Karski: The story and the history
Supervisors: Prof. Antony Polonsky, Prof. Michael Berkowitz
Subject area: Holocaust studies, Polish-Jewish relations
The Jan Karski story is about a Polish resistance courier who left Warsaw on a clandestine mission to London carrying news of the Holocaust to the West. Karski arrived in London in late November 1942, by then Nazi Germany had already murdered millions of Jews and it had become clear that unless the Allies act, the Nazis will carry out their plan to murder all remaining Jews in Poland and other occupied countries. According to the story, Karski was deeply concerned about the Jewish tragedy and he risked his life travelling across occupied Europe to bring news of the Holocaust to the West. He warned Western leaders and tried to persuade them to act. This was the central purpose of his mission: it is why Karski is sometimes described as ‘a man who tried to stop the Holocaust’. But his mission was a failure, the powerful Western allies did nothing to save the Jews, they were focused on winning the war against Germany, not on rescuing Jews. As Karski put it many years later: ‘the Jews were left alone to perish’.
How accurate or true is the Karski story? And how do we go about establishing its truth or accuracy? What difference do original, archived documents make to the accepted story? These are the broad questions pursued in Wojtek’s research which proposes to examine closely the historical evidence which the Karski story is based on.
With some significant exceptions, most of the current literature on Karski is based on testimonies he gave after 1978, many decades after the war. But the focus of Wojtek’s research is not on Karski at the time of the testimony, it is on Karski at the time of the war. It would seem that the primary source of the evidence we are looking for, rather than the later testimonies, must be the original wartime documents, especially those written by the man himself, many of which are available in the London archives. These have often been used selectively to confirm the Karski story rather than to examine it critically. Wojtek’s research aims to restore the balance by adopting a critical approach to the story and by raising three key questions about the historical evidence it is based on: was the Jewish tragedy a primary concern for Karski during the war? Did it determine the central purpose of his wartime mission? What answers, if any, do we find in the original archived documents?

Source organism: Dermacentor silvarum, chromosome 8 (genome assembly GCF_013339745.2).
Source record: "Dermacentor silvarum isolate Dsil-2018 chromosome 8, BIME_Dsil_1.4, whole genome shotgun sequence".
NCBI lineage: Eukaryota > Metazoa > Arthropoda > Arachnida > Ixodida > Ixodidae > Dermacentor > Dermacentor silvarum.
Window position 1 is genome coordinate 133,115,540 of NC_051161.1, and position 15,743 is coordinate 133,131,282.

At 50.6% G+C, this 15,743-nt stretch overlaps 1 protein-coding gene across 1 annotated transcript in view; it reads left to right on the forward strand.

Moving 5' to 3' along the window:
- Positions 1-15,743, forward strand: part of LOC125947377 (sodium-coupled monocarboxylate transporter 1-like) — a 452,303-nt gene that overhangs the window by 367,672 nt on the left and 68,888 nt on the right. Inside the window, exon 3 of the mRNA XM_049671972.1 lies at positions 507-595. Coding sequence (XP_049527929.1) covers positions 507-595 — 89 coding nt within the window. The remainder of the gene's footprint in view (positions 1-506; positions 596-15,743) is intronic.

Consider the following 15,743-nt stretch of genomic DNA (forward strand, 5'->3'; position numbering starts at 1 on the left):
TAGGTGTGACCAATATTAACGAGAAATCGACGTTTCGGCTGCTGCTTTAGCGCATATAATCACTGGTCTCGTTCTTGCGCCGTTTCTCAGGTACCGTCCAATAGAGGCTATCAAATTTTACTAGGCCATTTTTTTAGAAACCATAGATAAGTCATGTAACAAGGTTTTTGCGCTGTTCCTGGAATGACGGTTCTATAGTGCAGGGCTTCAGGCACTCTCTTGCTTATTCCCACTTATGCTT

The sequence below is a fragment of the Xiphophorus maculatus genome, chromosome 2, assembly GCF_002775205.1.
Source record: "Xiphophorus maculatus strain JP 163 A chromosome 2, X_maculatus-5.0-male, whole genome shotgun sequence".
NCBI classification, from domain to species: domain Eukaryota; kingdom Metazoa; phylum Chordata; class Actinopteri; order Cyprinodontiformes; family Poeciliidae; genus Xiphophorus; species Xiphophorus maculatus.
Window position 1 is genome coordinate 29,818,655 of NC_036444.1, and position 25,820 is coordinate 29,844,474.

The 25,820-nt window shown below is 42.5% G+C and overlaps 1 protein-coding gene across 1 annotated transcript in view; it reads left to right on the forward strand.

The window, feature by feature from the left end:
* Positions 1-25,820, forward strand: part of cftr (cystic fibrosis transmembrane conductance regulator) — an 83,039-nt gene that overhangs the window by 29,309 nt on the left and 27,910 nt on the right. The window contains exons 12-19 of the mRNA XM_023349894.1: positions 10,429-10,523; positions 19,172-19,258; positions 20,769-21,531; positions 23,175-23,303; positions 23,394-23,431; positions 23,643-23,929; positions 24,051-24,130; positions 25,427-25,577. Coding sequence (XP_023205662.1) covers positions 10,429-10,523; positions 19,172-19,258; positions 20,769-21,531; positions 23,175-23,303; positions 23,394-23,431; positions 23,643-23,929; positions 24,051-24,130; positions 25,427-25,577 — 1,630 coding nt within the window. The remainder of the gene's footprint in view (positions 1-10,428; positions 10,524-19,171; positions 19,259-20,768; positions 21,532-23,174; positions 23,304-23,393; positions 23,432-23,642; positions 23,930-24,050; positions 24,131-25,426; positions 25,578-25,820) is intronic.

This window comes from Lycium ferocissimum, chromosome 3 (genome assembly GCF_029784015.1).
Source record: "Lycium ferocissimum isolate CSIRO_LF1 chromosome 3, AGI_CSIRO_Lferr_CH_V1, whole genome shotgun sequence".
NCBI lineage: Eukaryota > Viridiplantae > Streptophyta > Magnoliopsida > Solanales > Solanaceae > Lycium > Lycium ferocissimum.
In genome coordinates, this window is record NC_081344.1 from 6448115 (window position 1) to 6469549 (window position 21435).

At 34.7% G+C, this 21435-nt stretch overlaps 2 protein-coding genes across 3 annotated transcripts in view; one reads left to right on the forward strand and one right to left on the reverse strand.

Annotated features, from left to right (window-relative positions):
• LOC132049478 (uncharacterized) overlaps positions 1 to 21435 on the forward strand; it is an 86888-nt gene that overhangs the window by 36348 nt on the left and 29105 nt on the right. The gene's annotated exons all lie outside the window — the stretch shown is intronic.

Wojtek’s background includes a PhD on the early philosophy of Wittgenstein: in 1981 he received a doctorate from King’s College London where his supervisor was the late Professor Peter Winch. His PhD dissertation at King’s, entitled ‘The Notion of Form in Wittgenstein’s Tractatus’, looked at the early Wittgenstein’s idea that formal logic gives us access to what determines sense and nonsense in language. Although not part of his current research, philosophical questions about the relationship between historical documents and the validity of a current or ‘common’ understanding of a historical event form an important background to Wojtek’s examination of the Karski story.